Off Campus Apartment

The Chasewood Downs apartment complex, Sept. 26 2019

Editor's note: This piece was first published in February 2020.

As the spring semester flies by and plans for the future are being made, there is one thing on students’ minds for next year: Where am I going to live? Whether you are considering re-signing the lease on your apartment, obsessively cruising Craigslist for housing listings or calling up various leasing companies in the area for properties, it can be tough to find the right place.

But what happens when you find that perfect place? It is too often that tenants sign leases without reading and understanding the lease themselves. Most students are not equipped with the knowledge of the law to understand their rights as renters. This misinformation makes it easier for landlords to prey upon their tenants. 

Have no fear –– there are resources to prevent hoodwinking, like the New River Tenant Union. NRTU has taken initiative in creating a supportive organization that aims to protect tenants against unlawful housing practices, even helping those in need of legal aid. They believe in the importance of any tenant knowing their legal rights.

Adam Ryan, one of the founding members of the NRTU, recognizes university students as a target group for landlords to take advantage of.

“They’re a transient population –– most students aren’t from here and it’s very easy for them to get away with things like taking away people’s security deposits and not giving it back,” Ryan said. “And that’s partly why students and tenants need to know their own rights. Because if you don’t know the entire process from moving in to moving out as a tenant, it’s very easy for them. It becomes your word against theirs.”

Some apartment complexes in the area have been notorious for not complying with lawful housing practices. In light of the recent emails Terrace View sent to its tenants, as well as presenting apartments in unsatisfactory conditions, it is crucial to understand your position as a renter.

Thoroughly read your lease

It’s easy to get caught up in the excitement of a move and quickly sign a lease without thoroughly understanding its parameters. As a tenant, it is your responsibility to know what you are agreeing to, like how much the monthly rent is, what repairs you might liable for and where to pay utility bills to. 

If you find any red flags on the lease, it might be helpful to talk about them with your renter. After signing the lease, you are legally binded to follow its rules, so sign mindfully.   

Take pictures of everything. 

Upon moving into your new pad, it’s wise to inspect the space and take note of its condition. Snap pictures of each room and record all sorts of details like carpet stains, wall scratches, etc. Compile a list of everything you see, save a copy for yourself and give one to the landlord. This ensures that you have proof of the original condition of the place.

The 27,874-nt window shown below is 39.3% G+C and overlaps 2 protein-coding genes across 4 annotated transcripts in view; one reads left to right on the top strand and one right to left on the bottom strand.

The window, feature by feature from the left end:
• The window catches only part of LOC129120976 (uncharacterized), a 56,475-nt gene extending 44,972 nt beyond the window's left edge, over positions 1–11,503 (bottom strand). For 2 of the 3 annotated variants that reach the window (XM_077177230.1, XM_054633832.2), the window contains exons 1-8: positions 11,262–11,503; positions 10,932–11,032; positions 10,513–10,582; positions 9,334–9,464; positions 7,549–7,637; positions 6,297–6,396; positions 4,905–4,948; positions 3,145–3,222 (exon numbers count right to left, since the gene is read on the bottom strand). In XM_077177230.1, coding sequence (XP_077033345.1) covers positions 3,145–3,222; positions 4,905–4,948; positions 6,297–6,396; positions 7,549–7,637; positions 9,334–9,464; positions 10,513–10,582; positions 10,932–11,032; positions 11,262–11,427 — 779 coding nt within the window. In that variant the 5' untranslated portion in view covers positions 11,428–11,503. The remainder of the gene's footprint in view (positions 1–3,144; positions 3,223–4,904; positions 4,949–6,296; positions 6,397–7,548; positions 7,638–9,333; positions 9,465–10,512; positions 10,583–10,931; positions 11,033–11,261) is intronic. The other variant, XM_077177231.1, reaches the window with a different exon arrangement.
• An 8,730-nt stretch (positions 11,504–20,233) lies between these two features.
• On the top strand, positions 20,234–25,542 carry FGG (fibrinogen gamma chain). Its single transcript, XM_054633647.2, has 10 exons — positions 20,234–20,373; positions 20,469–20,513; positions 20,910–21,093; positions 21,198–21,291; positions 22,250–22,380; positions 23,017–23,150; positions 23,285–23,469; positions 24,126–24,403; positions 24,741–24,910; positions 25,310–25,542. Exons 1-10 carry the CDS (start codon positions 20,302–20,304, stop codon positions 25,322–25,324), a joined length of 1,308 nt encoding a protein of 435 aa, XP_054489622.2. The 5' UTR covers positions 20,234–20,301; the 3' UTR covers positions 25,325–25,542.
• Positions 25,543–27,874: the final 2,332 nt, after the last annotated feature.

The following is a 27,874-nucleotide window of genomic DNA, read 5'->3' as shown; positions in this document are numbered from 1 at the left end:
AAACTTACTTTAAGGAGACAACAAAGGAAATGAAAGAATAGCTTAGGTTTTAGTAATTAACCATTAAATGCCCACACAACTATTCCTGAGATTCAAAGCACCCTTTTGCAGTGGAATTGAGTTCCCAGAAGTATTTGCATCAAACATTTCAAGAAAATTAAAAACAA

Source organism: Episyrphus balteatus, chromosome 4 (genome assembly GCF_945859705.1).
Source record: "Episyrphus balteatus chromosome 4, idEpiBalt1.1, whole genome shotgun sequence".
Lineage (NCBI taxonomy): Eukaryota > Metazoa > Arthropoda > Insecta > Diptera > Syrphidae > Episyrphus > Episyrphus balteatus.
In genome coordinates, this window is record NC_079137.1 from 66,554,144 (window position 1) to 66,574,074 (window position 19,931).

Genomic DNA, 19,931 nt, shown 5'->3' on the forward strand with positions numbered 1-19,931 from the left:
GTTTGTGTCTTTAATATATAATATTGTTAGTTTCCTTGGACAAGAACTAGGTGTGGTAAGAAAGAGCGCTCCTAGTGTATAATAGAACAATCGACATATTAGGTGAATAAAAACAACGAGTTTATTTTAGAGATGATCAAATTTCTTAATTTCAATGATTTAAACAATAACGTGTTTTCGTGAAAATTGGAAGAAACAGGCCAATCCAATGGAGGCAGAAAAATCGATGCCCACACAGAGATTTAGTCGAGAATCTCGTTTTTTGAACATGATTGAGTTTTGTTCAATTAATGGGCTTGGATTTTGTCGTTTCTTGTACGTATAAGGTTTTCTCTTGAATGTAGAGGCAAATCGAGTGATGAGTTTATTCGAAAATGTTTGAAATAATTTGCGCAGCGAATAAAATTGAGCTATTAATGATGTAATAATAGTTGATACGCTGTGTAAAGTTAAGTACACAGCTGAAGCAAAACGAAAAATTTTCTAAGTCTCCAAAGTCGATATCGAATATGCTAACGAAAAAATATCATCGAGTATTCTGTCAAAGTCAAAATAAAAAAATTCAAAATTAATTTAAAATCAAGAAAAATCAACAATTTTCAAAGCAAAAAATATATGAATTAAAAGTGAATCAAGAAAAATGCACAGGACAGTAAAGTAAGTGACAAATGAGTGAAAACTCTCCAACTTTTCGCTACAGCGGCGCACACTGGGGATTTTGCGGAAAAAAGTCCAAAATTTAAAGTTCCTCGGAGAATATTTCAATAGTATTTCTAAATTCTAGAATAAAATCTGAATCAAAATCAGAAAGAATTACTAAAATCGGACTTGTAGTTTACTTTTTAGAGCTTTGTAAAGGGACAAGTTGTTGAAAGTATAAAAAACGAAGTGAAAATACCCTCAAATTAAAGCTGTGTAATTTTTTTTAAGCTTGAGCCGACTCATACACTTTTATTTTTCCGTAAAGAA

“It’s very easy for landlords to manipulate things, take folks’ security deposits, deny repairs, use the threat of eviction to keep a tenant from speaking out or trying to get some sort maintenance or remediation,” Ryan said. 

Hopefully your space is damage-free and ready to go. If not, know that it is absolutely within your rights to notify your landlord and have them rectify the situation. 

When it comes time to move out, you and your landlord will know what sort of damage you may have caused versus what was already there. You can even be there for the move-out inspection to ensure that the report is accurate. This allows you to get as much of your security deposit back as possible.

Know your rights for repairs 

Under Virginia State Law, landlords must keep your house or apartment in a safe and habitable condition, appropriately following housing codes. If this code is not met, you as a tenant have a right to complain. 

For example, if there is mold in the house or if there is a problem with the plumbing, water, heating, etc., your landlord should be able to take care of this within reasonable time. Here is a list of all the things that Virginia State Law recognizes as exactly what landlord responsibilities to your domicile are. 

If your landlord disputes or refuses to take care of the issues promptly, you have a right to take your landlord to court and even withhold your rent until these repairs are made. This may only be necessary for very severe cases, and not many college students have time to dispute these sorts of issues. 

Alas, it is important to know that it is an option, and there are unions out there to support you. The New River Tenant Union has a comprehensive Tenants Defense Guidethat is a reference that gives in depth information on tenant rights.

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